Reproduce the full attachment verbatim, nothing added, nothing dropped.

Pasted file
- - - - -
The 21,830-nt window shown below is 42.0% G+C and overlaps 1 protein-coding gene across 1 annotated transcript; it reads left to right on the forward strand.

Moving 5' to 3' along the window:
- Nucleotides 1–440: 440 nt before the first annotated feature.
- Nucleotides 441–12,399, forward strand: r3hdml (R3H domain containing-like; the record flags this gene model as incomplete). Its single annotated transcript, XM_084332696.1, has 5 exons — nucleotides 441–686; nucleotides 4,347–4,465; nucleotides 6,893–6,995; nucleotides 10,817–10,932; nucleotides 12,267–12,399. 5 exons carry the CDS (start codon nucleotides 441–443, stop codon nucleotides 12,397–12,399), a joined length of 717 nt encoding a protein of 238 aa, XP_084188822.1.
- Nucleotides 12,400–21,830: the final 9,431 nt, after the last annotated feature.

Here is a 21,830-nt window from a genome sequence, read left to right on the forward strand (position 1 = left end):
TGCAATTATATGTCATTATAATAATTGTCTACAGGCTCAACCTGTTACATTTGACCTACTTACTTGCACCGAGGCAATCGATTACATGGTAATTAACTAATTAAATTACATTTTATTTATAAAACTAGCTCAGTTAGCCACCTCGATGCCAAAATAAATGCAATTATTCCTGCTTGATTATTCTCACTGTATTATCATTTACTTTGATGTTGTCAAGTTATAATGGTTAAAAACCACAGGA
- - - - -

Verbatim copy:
The 21,830-nt window shown below is 42.0% G+C and overlaps 1 protein-coding gene across 1 annotated transcript; it reads left to right on the forward strand.

Moving 5' to 3' along the window:
- Nucleotides 1–440: 440 nt before the first annotated feature.
- Nucleotides 441–12,399, forward strand: r3hdml (R3H domain containing-like; the record flags this gene model as incomplete). Its single annotated transcript, XM_084332696.1, has 5 exons — nucleotides 441–686; nucleotides 4,347–4,465; nucleotides 6,893–6,995; nucleotides 10,817–10,932; nucleotides 12,267–12,399. 5 exons carry the CDS (start codon nucleotides 441–443, stop codon nucleotides 12,397–12,399), a joined length of 717 nt encoding a protein of 238 aa, XP_084188822.1.
- Nucleotides 12,400–21,830: the final 9,431 nt, after the last annotated feature.

Here is a 21,830-nt window from a genome sequence, read left to right on the forward strand (position 1 = left end):
TGCAATTATATGTCATTATAATAATTGTCTACAGGCTCAACCTGTTACATTTGACCTACTTACTTGCACCGAGGCAATCGATTACATGGTAATTAACTAATTAAATTACATTTTATTTATAAAACTAGCTCAGTTAGCCACCTCGATGCCAAAATAAATGCAATTATTCCTGCTTGATTATTCTCACTGTATTATCATTTACTTTGATGTTGTCAAGTTATAATGGTTAAAAACCACAGGA